The middle and high school uplifted students last week with special guest speakers at a pair of Black History Month assemblies.
At Kent County High School on Wednesday, Feb. 22 students gathered in Trojan Arena to hear from a full slate of motivational speakers, among them celebrities and alumniYvng Swag and Juante Wilson.
Swag, né Tyshawn Johnson, and fellow alum Juante Wilson spoke to students about dreaming big and working hard.
Wilson is an actor with credits including the television series “Law & Order” and the 2019 Chadwick Boseman movie “21 Bridges.”
“You have to figure out what your path is, stick to it and never give up,” Swag, a dancer, singer and actor, told students.
A nephew of Kent County High School teacher Michelle Phillips, guest speaker Ronnell Page talked about how his childhood was split between rural Colemans Corner here and urban Wilmington, Del.
Page discussed the importance of entrepreneurialism and the significance of people who were once forced to labor for others being free to launch their own ventures.
“So that sense of being free or being an entrepreneur and having multiple businesses and multiple income streams is something that is deeply rooted in the African American culture,” he said.
Charles Harmon, a motivational speaker who spent 23 of his 48 years in prison, discussed the importance of finding a purpose and pursuing that.
He offered a harrowing look at his childhood growing up poor in Philadelphia and how through his time in prison he found a higher purpose in life that today includes writing and motivational speaking.
Paul Tue of Minary’s Dream Alliance and Tilise Brown, the high school’s counseling secretary, led students through a Black History Month trivia contest, with questions focused around the Civil Rights movement.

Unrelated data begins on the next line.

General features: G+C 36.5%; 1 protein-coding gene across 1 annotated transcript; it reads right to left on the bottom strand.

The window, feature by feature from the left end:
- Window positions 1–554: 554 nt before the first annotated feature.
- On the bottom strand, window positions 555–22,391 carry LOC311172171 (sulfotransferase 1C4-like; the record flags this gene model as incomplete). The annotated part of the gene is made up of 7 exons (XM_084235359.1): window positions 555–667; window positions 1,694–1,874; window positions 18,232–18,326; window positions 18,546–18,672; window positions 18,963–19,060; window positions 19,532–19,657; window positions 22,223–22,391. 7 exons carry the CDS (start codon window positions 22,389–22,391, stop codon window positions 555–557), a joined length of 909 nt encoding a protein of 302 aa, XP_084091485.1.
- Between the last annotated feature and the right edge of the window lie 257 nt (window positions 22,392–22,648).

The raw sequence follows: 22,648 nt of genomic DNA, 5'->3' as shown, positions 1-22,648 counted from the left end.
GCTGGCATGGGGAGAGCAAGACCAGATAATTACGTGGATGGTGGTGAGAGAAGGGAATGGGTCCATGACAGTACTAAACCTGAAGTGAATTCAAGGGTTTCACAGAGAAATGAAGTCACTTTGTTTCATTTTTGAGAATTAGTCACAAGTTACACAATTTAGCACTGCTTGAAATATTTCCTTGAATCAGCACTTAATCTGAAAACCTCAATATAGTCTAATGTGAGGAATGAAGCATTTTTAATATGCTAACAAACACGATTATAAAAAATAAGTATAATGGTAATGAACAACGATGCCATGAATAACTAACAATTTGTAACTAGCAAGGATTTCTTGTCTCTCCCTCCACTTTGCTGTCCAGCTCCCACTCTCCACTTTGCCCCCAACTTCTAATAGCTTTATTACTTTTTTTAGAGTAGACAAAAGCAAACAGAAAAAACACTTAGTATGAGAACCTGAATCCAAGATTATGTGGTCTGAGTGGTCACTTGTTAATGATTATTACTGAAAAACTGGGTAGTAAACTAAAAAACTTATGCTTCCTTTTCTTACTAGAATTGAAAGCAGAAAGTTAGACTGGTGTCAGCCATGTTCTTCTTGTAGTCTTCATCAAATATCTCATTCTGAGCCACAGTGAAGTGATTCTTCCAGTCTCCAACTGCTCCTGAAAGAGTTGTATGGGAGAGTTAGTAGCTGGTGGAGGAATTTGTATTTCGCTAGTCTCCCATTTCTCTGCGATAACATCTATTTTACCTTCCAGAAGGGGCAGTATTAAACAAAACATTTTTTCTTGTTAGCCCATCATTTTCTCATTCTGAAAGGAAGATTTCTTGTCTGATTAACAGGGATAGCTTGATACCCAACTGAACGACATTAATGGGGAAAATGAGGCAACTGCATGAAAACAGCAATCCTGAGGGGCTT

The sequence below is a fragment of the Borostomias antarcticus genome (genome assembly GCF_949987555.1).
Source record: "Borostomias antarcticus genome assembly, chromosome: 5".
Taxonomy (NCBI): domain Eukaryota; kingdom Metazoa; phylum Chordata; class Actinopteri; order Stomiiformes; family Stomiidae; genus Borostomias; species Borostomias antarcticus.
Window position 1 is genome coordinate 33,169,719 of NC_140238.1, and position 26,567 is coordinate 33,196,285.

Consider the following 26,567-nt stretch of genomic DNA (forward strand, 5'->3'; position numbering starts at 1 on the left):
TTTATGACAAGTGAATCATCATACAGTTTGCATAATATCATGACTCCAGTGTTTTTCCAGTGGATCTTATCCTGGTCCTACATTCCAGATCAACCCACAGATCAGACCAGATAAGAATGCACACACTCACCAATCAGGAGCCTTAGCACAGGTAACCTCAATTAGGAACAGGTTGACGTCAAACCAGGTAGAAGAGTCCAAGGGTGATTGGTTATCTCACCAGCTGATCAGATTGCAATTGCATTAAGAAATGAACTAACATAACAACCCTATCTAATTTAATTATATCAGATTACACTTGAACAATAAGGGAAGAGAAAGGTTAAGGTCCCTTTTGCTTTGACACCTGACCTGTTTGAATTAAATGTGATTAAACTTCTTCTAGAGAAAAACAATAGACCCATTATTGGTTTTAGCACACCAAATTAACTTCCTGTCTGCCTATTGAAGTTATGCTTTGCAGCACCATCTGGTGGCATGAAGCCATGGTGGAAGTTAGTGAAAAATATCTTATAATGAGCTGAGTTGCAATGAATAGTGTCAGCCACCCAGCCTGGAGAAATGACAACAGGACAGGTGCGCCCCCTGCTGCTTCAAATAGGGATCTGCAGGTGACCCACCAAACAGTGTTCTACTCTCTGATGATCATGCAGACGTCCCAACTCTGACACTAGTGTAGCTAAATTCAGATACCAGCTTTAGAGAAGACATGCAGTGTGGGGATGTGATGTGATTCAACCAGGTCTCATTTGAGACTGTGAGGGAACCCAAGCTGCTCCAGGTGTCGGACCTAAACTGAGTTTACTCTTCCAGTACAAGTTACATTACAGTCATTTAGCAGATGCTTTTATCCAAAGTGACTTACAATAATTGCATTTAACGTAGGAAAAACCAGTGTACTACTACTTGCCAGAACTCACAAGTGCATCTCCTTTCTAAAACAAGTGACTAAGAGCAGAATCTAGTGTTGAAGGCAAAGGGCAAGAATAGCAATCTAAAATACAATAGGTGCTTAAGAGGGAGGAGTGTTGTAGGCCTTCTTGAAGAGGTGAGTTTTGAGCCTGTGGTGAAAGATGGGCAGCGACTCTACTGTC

Tue reminded the high school students that though they may be young, they can begin to make history now.
“You can trailblaze now. You can be a trendsetter now,” he said.
Swag and Wilson were both back at Kent County Middle School Friday, Feb. 24 for an assembly.
The assembly was organized by the school’s Achieving Academic Equity and Excellence for Black Boys (AAEEBB) mentoring program.
Tyray Johnson, the coordinator of the AAEEBB program, is Swag’s father.
Johnson opened the assembly by talking about how students need to work hard, make sacrifices and maintain their dedication to achieving their dreams.
“You have to keep pressing on. You have to keep moving forward,” he said. “And most importantly of all you have to believe in yourself.”
Swag and Wilson sat down with middle school teacher Desmond Hasty for individual interviews and discussions about their lives and their work.
With multiple movies premiering this year on streaming platforms, Wilson spoke about how he prepares for roles and the need to stay focused.
“If you can dream it, you can achieve it,” he said.
When one student asked if Wilson thought the student had what it takes to make it, Wilson turned the question back on the student.
Wilson told the student it was more important that the student himself thought he could make it.
“If you want to be an actor, if you want to be singer, dream big and work hard,” Wilson said, circling back to similar comments he told high school students two days before.
Swag spoke about how he was shy when he was younger, but it was at Kent County Middle School where he started to open up with the encouragement of students and staff.
“Middle school really was the start. This was the foundation of what started the dancing for me,” he said.
Swag talked about building and maintaining confidence and a strong positive mindset, and being able to block out negativity from others.
“It takes confidence to do anything you want to do,” Swag said.”You have to be confident in order to do anything, to do whatever, you know — become a policeman, a teacher, anything. You have to be confident in what you want to achieve.”